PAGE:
The Norse heaven for slain warriors was called Valhalla, meaning, literally, “hall of the slain.”
In Old Norse mythology, brave warriors killed in battle were brought to Valhalla by Valkyries, special death maidens.
During an average day in the afterlife, dead warriors fought battles, and their wounds from a hard day of fighting were miraculously healed before nightfall when they dined with Odin, the king of the gods.
Here the warriors would wait until Ragnarok, the day of the last battle of the world. At this point, it was promised that all of the old gods would fall away and a new era of love and peace would rise from the ashes.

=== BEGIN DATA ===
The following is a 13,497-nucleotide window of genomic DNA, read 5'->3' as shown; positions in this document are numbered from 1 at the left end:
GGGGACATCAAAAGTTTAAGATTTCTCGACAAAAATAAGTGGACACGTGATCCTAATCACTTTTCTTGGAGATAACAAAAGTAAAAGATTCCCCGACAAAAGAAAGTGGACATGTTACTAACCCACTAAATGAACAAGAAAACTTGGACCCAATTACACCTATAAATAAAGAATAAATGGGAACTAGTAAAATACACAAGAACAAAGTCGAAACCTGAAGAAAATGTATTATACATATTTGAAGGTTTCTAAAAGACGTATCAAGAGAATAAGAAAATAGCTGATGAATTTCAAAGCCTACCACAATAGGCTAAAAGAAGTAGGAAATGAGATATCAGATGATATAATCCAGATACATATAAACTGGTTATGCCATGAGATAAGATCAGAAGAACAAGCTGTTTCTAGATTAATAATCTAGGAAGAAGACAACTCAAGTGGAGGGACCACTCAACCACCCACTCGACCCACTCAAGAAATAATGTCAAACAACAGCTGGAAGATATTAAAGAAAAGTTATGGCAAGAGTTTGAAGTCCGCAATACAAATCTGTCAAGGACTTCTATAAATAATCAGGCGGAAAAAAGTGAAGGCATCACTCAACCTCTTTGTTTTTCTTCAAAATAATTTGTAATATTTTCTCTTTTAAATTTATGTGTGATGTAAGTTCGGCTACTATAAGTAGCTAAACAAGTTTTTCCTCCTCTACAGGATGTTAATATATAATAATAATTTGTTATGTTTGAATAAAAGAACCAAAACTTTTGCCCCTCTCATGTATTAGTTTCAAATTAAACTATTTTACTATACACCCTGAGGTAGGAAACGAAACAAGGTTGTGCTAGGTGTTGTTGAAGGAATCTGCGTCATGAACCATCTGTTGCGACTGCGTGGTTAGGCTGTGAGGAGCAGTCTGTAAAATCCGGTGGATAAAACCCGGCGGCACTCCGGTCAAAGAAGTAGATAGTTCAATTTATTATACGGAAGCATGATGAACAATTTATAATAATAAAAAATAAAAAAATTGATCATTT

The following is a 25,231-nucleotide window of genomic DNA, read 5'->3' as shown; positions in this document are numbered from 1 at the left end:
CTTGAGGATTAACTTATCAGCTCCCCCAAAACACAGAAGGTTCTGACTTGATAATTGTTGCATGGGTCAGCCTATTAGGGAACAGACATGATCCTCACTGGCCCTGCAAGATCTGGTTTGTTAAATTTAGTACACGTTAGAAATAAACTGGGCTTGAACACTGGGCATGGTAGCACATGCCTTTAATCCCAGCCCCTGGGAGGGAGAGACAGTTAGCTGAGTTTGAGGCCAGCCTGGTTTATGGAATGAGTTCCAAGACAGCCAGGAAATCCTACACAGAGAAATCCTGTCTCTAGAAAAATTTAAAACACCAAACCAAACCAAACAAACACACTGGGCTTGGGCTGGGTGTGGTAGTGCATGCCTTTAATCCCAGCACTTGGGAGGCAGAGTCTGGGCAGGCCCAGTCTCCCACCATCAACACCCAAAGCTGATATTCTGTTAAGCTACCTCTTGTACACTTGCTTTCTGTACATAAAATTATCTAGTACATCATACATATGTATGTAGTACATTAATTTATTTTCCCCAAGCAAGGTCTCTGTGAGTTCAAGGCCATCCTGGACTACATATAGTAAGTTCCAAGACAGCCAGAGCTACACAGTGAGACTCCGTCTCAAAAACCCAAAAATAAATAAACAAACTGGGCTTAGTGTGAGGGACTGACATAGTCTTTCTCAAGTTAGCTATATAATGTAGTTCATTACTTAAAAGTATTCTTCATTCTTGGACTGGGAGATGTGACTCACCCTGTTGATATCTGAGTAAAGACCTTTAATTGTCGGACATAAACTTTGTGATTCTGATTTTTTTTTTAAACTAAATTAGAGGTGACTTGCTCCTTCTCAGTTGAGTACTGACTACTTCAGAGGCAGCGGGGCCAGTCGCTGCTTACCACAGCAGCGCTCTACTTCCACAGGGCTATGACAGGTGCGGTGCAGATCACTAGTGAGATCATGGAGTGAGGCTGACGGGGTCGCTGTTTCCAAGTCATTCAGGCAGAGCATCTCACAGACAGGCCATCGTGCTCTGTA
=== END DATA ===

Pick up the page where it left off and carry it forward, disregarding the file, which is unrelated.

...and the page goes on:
In contrast, regular Norse people—those dishonored by dying of old age or disease—were taken to a goddess named Hel. She resided in a place called “Underearth,” which was devoid of joy and happiness, torture or pain.
Underearth was sort of a neutral, ho-hum afterlife.
It was this Scandinavian Hel, the goddess of the netherworld, that gave Christians the name for their infinitely more miserable afterlife locale, Hell.